May 12, 2006

The meaning of travel unfolds through film

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In new SAGES course taught by Linda Ehrlich

A journey usually involves a road, a vehicle and a destination.

Right from the start, students in Linda Ehrlich's new SAGES seminar, "Travel Writing on Screen," learn that no map exists for their exploration of film and literature.

But, like a road trip with its bends and twists, the course yields surprises as the students navigate this academic terrain.

Ehrlich and her 11 students are all learning to be something like a flaneur—a traveler who wanders and observes the streets. But in this case, they are wandering among travel films and writings.

"It might be unsettling, but it has allowed them the freedom to make the exploration into film," said Ehrlich, a professor in the modern languages and literatures department who is an expert on foreign films.

For many of her students, this seminar is their first film class. SAGES (Seminar Approach to General Education and Scholarship) is Case's innovative reform of its undergraduate curriculum.

Throughout the spring term, students have examined how travel is portrayed in such books as Carlo Collodi's Pinocchio, E. M. Forster's A Room with a View, John Steinbeck's The Grapes of Wrath and L. Frank Baum's The Wizard of Oz. Afterwards, they have watched cinematic interpretations of these works.

The SAGES students have also studied a wide range of scholarly essays about travel by such writers as Susan Sontag, Homi Bhabha, Michel Butor and Salmon Rushdie, and have discussed such issues as border crossings, forced exile, emigration, the grand tour and travel and memory.

Beginning with the film adaptation of Anne Tyler's The Accidental Tourist, the class's journey has included the Argentinean and Chilean vistas in The Motorcycle Diaries, the flight across desert terrain in Thelma and Louise and the cross-country trip in Easy Rider—movies viewed during class film night on Thursdays. Other territories are glimpsed in a French experimental film, L'Atalante; in an American classic, It Happened One Night; and in the independent film Mystery Train, by Ohio native Jim Jarmusch.

While the film nights are held in Kelvin Smith Library, Ehrlich says it is important that students see at least one 35mm film on the big screen at a local theater.

She also enriched the seminar experience by inviting Peggy Turbett, a Plain Dealer photojournalist, to discuss her explorations as a travel writer and still photographer. Turbett's presentation ignited a debate about the impact of the still image as opposed to the moving one, and about ethics of travel to countries under dictatorial regimes like Myanmar (Burma).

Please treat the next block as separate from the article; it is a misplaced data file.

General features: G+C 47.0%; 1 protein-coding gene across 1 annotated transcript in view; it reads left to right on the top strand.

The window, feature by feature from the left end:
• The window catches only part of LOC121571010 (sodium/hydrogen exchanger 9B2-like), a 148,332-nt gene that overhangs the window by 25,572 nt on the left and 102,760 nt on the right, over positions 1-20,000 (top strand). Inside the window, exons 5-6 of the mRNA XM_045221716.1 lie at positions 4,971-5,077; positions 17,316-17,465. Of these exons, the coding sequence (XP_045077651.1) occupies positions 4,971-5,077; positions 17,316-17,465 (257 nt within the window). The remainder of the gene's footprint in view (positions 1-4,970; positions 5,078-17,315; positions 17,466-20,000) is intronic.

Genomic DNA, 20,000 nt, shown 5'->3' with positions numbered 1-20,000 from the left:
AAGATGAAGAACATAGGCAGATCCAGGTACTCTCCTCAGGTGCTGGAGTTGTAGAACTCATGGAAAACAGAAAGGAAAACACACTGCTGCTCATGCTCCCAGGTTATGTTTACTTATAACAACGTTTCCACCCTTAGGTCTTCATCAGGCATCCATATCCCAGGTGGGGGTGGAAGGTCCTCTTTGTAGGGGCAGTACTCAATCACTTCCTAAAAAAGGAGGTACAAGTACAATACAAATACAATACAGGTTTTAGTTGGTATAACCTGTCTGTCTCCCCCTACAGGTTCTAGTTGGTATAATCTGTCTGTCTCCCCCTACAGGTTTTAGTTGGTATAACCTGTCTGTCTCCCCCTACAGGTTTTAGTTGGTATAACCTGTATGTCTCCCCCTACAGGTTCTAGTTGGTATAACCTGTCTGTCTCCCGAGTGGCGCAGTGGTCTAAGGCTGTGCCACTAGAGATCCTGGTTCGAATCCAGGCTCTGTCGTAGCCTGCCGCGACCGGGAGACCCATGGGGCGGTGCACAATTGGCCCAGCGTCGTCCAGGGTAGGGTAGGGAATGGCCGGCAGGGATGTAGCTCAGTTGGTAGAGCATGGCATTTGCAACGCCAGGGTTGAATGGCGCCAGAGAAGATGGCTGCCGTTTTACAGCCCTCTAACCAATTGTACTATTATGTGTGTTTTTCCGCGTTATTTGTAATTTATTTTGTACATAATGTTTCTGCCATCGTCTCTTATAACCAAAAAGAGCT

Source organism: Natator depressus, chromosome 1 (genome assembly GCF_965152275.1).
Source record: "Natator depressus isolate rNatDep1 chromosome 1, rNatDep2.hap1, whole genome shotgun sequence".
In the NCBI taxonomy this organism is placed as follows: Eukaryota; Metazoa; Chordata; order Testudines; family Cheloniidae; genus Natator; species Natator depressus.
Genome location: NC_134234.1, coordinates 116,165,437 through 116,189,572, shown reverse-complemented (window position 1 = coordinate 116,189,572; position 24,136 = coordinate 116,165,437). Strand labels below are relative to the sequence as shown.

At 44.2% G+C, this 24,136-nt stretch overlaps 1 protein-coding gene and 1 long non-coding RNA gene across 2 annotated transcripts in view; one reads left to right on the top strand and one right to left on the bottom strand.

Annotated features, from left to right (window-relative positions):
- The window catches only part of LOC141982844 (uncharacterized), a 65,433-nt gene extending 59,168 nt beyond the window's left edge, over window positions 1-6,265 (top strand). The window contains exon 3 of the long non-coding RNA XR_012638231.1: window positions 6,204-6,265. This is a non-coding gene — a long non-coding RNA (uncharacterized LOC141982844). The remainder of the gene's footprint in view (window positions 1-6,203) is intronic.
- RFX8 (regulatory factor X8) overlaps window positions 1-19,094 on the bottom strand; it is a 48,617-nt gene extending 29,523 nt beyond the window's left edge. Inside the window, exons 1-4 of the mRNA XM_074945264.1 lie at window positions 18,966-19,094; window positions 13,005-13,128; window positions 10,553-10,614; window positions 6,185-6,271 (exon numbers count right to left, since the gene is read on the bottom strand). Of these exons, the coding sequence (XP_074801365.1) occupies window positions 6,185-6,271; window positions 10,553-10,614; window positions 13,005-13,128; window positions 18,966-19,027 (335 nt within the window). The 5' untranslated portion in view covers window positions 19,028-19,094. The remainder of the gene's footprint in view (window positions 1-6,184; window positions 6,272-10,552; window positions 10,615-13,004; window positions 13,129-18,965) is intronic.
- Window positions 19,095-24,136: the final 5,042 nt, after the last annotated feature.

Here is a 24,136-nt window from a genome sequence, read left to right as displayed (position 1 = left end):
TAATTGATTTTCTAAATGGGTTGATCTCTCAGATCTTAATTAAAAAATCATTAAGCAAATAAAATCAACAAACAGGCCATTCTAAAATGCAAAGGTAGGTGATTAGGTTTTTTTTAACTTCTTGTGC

Film study doesn't mean sitting around watching Ghostbusters, said Ehrlich, although she says she enjoyed that movie.

"Great films are a form of art," she said, adding that "a good movie is worth seeing again and again."

In her research, Ehrlich has traveled to Italy, Japan and Spain, sometimes sitting alone in cold, dark theaters to view films from the past that are so fragile she has only one chance to see them. The ticket to such a screening may cost as much as $300.

Ehrlich says she brings her love of film to the seminar, where she finds that students "hunger" to learn more about an art form they have experienced throughout their lives.

"What we have gone over in class makes me notice the smaller details—how the music changes during different environments, how a person's hairdo can reflect their emotions and the little things that take a trained eye to notice," said Leslie Anderson, a first-year student from Portersville, Penn.

For Anderson, who is majoring in anthropology and biology, the seminar discussions have provoked an "I can't believe I never noticed that before" reaction.

Another first-year student, Matthew Collins, described his response to Invisible Children, a documentary about Ugandan children kidnapped and forced into the military that he viewed as a movie he chose to see outside of class. He noted that the film makers did not conform to his previous image of travelers; they weren't vacationers, nomads or pilgrims to a holy place.

"This film opened my eyes to the idea of traveling in order to observe, learn from your observations and inform others about the information you acquired along the way," said Collins, a native of Doylestown, Ohio.

Laura Dickerson, a first-year student from Dalton, Ga., also said that the seminar had broadened her conception of travel. "There are so many different means of travel and so many different kinds of 'trips' that people can go on," she explained. "I used to think that trips had to be planned out meticulously and that the traveler had to be sure to have enough money to get where he or she wanted to go." But after watching the films and discussing the readings, Dickerson said she came to realize that traveling can be as easy as walking into a new and different neighborhood.

Dickerson has lived for five years in Sao Paulo, Brazil, as a child and traveled throughout South America. Her first-hand experiences abroad proved especially useful in the discussions that followed the viewing of The Motorcycle Diaries.

By the time the students complete their journey, they will have seen more than 13 American and foreign films, read many literary and scholarly classics, made class presentations, completed three essays and turned in a final project.

"I hope this class will not be just any journey for the students, but one that piques their interest to continue their exploration of film," said Ehrlich.

For more information: Susan Griffith 216-368-1004.

Posted by: Heidi Cool, May 12, 2006 07:30 AM | News Topics: College of Arts and Sciences, HeadlinesMain

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